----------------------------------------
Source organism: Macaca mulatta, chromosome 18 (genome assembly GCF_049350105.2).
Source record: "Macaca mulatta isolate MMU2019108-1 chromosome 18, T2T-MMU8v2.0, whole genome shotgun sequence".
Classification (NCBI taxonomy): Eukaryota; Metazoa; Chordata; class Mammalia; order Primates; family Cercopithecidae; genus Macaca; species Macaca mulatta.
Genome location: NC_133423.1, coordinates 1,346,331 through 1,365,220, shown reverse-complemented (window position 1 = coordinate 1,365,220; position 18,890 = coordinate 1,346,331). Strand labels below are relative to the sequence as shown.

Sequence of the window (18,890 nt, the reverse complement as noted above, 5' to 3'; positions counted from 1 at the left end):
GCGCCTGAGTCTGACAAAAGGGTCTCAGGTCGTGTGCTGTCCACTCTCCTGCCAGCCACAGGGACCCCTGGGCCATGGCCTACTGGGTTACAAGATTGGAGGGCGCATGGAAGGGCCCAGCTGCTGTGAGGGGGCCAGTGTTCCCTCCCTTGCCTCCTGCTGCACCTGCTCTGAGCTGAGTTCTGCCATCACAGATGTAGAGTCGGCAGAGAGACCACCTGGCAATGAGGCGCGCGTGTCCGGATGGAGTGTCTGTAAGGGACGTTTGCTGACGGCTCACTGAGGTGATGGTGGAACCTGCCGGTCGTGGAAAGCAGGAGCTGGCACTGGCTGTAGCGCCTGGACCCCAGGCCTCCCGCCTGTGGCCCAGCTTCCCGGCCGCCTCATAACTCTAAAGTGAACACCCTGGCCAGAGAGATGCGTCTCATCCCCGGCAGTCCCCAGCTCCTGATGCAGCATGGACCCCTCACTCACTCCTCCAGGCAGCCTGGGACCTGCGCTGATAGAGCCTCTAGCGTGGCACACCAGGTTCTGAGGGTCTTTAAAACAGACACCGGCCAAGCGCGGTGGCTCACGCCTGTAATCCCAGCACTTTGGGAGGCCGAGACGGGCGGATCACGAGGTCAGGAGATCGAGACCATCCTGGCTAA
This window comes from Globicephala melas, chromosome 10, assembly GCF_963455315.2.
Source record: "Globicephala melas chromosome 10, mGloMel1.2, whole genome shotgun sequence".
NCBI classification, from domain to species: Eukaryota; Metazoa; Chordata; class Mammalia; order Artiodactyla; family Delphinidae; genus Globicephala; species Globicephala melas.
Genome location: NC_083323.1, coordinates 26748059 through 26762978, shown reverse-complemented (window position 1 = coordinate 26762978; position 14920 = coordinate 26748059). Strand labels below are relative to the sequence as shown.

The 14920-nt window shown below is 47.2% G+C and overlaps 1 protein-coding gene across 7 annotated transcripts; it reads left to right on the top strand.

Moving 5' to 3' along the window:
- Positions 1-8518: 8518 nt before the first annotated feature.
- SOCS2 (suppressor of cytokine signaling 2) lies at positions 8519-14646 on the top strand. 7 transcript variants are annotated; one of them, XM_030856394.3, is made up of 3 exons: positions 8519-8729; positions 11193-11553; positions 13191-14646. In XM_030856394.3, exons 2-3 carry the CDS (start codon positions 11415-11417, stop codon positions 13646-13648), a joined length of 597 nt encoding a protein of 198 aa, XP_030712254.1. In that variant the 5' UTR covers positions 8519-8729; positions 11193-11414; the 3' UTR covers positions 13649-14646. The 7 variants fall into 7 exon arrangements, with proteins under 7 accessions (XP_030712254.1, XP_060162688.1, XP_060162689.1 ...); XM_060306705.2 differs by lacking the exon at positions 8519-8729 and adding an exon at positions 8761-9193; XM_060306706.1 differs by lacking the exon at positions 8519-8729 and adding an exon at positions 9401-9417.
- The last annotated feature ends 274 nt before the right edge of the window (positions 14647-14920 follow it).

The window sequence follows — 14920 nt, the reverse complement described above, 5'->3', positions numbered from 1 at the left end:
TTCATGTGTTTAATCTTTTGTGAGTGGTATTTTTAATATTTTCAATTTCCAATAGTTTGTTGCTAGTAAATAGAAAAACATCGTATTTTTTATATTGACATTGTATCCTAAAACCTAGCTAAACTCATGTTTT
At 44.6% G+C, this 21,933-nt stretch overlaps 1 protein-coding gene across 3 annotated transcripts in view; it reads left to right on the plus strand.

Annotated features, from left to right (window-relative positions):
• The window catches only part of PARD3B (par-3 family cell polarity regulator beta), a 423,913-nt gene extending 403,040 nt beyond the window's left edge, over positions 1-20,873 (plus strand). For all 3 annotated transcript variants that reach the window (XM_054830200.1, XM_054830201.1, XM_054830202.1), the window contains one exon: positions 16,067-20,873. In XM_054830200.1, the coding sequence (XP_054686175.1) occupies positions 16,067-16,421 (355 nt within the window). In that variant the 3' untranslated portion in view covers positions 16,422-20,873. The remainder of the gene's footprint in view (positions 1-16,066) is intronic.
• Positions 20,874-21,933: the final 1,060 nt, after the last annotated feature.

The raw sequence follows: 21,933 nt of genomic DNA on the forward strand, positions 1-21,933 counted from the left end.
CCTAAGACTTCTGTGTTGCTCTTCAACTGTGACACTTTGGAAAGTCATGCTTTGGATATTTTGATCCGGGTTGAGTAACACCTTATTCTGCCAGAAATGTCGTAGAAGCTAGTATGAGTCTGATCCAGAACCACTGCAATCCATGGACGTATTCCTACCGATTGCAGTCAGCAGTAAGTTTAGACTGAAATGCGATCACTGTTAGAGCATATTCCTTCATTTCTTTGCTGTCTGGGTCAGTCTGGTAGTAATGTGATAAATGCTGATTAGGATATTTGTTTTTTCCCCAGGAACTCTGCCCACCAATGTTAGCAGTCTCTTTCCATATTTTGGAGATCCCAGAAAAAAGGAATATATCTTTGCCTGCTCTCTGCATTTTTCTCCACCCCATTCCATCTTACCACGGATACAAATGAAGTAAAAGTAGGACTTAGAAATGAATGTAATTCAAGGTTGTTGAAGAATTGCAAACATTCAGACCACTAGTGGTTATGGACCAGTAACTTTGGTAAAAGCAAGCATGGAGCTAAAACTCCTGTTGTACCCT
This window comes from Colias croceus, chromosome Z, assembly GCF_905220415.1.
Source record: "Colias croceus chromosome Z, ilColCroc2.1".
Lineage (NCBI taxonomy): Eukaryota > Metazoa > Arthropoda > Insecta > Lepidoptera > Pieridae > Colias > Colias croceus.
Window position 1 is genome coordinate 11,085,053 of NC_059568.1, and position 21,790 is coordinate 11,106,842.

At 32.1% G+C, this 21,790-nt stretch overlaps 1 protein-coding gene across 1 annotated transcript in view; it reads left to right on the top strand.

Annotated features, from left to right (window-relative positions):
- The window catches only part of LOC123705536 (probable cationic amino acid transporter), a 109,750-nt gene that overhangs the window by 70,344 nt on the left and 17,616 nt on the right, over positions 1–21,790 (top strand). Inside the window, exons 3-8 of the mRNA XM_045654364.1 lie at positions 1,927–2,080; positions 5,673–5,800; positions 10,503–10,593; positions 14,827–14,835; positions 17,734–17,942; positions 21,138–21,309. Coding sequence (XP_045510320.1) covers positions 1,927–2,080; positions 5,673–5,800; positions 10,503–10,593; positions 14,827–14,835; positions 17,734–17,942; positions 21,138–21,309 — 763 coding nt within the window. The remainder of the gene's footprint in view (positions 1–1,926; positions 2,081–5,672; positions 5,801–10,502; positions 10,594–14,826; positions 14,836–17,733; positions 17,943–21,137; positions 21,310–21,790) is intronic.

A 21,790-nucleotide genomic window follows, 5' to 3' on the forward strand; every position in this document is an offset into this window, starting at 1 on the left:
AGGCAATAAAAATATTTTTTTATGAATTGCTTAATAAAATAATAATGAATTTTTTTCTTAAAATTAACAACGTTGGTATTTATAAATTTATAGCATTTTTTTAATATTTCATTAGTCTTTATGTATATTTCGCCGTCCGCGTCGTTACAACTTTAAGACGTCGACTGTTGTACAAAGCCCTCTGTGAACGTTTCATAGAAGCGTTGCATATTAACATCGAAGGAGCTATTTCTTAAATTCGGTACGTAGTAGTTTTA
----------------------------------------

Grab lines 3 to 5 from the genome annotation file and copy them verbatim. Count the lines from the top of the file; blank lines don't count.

Classification (NCBI taxonomy): Eukaryota; Metazoa; Chordata; class Mammalia; order Primates; family Cercopithecidae; genus Macaca; species Macaca mulatta.
Genome location: NC_133423.1, coordinates 1,346,331 through 1,365,220, shown reverse-complemented (window position 1 = coordinate 1,365,220; position 18,890 = coordinate 1,346,331). Strand labels below are relative to the sequence as shown.

Sequence of the window (18,890 nt, the reverse complement as noted above, 5' to 3'; positions counted from 1 at the left end):